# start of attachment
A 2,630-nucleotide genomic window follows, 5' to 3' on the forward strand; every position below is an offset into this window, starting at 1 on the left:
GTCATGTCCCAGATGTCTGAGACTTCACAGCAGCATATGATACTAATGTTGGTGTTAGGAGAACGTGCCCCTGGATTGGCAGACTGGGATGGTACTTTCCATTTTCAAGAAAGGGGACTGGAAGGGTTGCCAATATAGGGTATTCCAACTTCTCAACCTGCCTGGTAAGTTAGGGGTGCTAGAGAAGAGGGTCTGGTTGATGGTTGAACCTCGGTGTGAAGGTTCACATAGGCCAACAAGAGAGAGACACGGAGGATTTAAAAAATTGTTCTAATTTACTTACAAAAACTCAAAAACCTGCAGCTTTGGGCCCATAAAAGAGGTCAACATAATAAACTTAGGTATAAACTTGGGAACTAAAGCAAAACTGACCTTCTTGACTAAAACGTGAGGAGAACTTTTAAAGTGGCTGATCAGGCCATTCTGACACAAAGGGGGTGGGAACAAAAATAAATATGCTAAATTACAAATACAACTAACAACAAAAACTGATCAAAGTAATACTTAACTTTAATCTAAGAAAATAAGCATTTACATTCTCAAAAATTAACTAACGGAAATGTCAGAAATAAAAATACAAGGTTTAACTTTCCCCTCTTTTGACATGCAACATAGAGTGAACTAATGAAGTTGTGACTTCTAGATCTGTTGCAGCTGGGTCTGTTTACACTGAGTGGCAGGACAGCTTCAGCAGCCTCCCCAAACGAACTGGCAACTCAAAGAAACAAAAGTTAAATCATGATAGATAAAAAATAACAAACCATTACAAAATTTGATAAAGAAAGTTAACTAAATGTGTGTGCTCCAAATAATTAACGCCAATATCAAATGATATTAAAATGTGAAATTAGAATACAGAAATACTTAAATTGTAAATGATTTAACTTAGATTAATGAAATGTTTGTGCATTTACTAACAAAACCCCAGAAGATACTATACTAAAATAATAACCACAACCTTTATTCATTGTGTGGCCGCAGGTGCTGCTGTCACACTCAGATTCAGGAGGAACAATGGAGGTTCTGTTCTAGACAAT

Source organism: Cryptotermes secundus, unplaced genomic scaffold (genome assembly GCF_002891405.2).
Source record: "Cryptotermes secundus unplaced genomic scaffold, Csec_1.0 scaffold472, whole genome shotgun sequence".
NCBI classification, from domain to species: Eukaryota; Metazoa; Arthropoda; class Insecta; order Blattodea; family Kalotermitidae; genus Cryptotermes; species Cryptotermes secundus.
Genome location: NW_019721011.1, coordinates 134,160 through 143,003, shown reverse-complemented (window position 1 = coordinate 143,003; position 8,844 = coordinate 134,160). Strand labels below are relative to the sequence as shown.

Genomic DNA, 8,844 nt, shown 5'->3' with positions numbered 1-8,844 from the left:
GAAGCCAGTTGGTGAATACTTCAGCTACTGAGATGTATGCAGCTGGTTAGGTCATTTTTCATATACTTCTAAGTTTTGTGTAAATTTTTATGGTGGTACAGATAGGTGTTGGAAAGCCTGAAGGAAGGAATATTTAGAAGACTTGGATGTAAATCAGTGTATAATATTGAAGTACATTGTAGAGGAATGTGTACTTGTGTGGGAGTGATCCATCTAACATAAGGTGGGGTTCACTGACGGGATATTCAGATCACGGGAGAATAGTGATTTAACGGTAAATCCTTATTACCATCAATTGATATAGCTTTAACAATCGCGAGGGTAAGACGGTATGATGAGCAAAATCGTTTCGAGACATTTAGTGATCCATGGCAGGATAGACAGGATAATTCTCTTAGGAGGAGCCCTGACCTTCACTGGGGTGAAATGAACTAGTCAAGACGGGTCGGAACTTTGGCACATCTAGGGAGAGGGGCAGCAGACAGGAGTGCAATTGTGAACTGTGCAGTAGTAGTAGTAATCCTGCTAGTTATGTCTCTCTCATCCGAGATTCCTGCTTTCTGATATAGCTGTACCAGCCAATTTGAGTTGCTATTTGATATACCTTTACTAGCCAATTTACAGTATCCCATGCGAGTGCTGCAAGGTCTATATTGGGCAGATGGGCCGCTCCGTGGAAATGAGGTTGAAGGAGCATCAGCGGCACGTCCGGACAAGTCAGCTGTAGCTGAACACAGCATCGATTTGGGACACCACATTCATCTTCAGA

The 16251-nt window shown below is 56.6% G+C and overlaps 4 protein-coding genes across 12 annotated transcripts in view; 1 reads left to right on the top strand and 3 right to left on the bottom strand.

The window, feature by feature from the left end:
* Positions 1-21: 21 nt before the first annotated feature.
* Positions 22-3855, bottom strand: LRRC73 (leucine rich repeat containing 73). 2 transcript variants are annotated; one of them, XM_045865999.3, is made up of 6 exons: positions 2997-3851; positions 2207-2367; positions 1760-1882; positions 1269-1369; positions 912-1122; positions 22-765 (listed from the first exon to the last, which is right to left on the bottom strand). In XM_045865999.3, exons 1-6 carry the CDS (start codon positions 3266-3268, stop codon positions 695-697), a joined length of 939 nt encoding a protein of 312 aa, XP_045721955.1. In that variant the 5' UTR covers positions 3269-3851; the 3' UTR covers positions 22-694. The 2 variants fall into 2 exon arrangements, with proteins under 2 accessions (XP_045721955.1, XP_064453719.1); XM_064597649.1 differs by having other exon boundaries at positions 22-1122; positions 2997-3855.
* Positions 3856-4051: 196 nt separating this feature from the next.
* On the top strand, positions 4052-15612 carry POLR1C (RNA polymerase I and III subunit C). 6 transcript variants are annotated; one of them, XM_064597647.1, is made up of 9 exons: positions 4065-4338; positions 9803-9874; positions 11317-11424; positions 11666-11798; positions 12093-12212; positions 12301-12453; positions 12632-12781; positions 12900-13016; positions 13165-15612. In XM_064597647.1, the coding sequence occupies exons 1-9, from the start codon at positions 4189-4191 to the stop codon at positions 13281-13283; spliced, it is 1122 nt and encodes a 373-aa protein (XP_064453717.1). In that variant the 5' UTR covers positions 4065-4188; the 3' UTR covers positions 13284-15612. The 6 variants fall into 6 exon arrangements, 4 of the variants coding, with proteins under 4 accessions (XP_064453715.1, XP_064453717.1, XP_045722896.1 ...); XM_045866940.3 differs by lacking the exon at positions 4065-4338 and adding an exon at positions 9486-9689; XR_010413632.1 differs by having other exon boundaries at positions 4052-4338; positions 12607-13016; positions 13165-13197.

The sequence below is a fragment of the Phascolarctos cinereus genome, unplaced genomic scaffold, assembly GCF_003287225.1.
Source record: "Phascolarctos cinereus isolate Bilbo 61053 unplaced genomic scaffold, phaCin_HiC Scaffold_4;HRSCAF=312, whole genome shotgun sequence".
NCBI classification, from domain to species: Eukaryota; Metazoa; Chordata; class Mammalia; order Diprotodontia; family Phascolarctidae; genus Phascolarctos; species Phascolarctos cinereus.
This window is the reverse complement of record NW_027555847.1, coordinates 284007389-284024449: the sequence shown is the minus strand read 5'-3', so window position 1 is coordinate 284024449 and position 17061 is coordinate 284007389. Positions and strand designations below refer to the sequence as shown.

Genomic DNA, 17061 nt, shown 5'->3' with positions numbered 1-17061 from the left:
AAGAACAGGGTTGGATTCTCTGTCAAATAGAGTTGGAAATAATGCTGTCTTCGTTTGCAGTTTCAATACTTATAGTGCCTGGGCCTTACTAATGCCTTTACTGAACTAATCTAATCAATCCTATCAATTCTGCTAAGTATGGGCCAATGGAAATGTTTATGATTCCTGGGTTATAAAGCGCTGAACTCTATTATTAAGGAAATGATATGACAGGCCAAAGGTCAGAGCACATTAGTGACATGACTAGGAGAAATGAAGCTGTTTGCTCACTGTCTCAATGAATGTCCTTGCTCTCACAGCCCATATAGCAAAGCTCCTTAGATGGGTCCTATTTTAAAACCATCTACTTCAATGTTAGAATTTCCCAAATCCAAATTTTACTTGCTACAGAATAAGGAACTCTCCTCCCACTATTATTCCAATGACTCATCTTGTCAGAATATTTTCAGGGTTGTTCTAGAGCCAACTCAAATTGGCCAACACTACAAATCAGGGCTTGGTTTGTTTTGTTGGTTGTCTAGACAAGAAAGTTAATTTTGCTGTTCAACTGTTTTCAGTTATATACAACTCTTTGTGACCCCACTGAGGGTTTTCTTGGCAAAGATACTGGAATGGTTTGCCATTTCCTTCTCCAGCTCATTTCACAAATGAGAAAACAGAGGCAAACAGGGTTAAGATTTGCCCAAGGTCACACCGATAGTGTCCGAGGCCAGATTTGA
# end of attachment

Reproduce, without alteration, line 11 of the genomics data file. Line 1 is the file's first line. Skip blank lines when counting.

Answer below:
* Positions 1-21: 21 nt before the first annotated feature.